To do good, as we all know, is not only helping, supporting and comforting others. It is also and above all doing it with as selfless an intention as possible, by trying to put aside our own egotistical interests. I say “as selfless an intention as possible,” since experience shows that perfect selflessness is an ideal hardly ever attainable. Making this an absolute condition for a truly ethical act, may hinder our motivation for something that we know is out of our reach anyway. To speak of acts as-selfless-as-possible is not only to recognise that what seems to be generosity is often no more than disguised ambition (La Rochefoucauld); it is an incentive to trace in ourselves more subtle forms of egotistical interests—of the kind that would go unnoticed, were it not for distinctive signs.
One of the signs that allow us to identify such hidden egotistical interests is the pleasure we take in making our good deeds known to others. Jesus said: “Let not thy left hand know what thy right hand doeth, for that thine alms may be in secret; and thy Father who seeth in secret shall recompense thee” (Matthew 6:3). We know all this, and yet we cannot help mentioning, in the course of a casual conversation, that we are in the know about so-and-so’s problems, that we sympathise with his distress and only deplore that he will not listen to the good advice we’ve lavished on him… In a word, we show-off. The problem with showing-off is that it’s counterproductive. In seeking other people’s approval, we are likely to act in a way that comes off as disagreeable, or even dreadful.
Another well-known sign denoting the ego’s expectations is the negative feeling we nurture towards those we have done good to but who have failed to show us gratitude in return. It is a feeling of sadness and disappointment which, if we choose to ignore it, may transform itself into anger and resentment. If only we would listen closely, we’d discern the presence of the ego in this inner outraged voice that shouts: “After all I have done for her!” However, frustration does not always come from not having been thanked or returned the favour. As we know all too well, whether out of sheer politeness or as part of our basic moral education, we should ask neither for thanks nor for compensations. But expectations come in more subtle forms. For example, we may expect from this same person things that are far more interesting: that she keeps us informed on a daily basis of all of her little affairs. We’ve supported, defended and advised her. She must now provide a detailed account of all that happens to her and grant us permanent access to her private life! And she better watch out if she resists. Because from then on, we’ll become stingy with our counsel (“after all, she must learn to deal on her own”); in a more or less direct manner, we’ll make sure she feels of just what privilege she’s deprived herself by being ungrateful (“as it is also my duty to protect myself from other’s ungratefulness…”). In short, we’ll seek revenge but all the while search for means to ease our conscience. In the best case scenario, at the very least we’ll have lost a good deal of the enthusiasm we had felt unwinding the problems of this person who now suddenly reclaims her freedom.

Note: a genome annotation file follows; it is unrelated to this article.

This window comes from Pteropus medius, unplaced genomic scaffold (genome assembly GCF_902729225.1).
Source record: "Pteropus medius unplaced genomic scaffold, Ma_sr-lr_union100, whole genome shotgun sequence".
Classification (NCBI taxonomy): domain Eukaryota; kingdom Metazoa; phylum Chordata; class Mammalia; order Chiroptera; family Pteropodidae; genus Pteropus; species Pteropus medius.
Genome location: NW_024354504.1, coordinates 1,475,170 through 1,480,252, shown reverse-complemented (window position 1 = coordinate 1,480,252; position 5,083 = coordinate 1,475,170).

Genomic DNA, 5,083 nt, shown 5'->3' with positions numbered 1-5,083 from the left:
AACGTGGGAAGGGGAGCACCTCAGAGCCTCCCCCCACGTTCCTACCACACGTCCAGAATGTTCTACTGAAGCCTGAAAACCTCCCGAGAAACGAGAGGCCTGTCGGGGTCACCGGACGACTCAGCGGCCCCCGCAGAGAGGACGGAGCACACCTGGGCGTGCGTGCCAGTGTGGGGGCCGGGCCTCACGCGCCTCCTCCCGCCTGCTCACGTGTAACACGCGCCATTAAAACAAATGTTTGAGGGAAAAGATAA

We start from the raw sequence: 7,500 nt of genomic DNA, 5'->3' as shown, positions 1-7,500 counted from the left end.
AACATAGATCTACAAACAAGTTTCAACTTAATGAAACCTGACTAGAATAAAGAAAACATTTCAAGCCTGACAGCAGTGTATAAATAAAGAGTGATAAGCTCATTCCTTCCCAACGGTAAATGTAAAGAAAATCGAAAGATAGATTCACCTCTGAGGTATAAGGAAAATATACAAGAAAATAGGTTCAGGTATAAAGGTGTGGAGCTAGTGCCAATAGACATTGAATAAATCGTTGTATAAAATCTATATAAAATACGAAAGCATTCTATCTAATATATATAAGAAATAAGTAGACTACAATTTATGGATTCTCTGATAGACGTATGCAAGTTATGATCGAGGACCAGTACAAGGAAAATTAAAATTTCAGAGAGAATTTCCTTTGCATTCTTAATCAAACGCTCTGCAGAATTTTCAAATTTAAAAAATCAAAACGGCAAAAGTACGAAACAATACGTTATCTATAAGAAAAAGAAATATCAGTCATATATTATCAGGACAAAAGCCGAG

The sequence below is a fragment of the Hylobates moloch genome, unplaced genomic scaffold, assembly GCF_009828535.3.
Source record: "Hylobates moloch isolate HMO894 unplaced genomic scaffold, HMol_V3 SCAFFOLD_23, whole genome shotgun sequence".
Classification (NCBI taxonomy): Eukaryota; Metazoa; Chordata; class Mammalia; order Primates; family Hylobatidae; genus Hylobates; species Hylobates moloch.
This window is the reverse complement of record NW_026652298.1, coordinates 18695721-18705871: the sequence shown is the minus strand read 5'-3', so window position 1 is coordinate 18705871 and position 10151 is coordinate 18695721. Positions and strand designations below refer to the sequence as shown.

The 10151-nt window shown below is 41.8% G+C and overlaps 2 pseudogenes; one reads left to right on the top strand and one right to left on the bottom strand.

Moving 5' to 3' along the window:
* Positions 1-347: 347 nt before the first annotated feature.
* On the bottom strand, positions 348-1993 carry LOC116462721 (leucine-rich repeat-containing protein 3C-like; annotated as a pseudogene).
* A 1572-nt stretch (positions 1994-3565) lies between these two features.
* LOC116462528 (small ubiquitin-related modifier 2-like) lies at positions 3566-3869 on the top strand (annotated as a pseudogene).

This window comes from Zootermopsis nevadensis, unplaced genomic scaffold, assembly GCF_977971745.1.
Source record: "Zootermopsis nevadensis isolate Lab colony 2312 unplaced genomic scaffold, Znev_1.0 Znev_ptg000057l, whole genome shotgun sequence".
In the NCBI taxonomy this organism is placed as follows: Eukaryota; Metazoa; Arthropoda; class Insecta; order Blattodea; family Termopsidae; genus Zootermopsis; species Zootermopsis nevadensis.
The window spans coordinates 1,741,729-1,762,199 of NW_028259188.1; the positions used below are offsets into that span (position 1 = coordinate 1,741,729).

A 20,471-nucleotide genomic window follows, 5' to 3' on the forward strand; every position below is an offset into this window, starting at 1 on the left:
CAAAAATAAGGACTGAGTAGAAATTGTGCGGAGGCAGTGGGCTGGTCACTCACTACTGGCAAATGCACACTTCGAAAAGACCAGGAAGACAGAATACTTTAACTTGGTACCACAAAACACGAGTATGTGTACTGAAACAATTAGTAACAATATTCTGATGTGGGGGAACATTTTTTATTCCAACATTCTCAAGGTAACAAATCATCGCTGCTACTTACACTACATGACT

I hear a protesting voice within me: “What? Is it not natural to expect from others that they show gratitude?” In reality, there is nothing more natural. It is indeed in our nature to like those who are grateful and to dislike ungrateful people. However, enjoying gratitude is one thing, expecting it is another. In fact, ingratitude is also natural. Expecting others always to be grateful is denying human nature; it is forgetting that, since we ourselves share this very nature, it happens on occasion that we show a similar kind of ingratitude. Would it not be better to forgive others for a breach we’d like to be forgiven for?
But most importantly, although it is a good thing to be able to recognise ungrateful people as it is necessary in life to know whom we are dealing with, learning to remain unaffected by ingratitude is a real liberation. By reaching such a state of mind, even momentarily, we get to taste the pleasure of what affection without expectancy or a relationship without constraint could be like. We get to appreciate other people without being chained by the latent desire for a payback. We feel freer, more serene, more detached; simply put, we become a bit happier!
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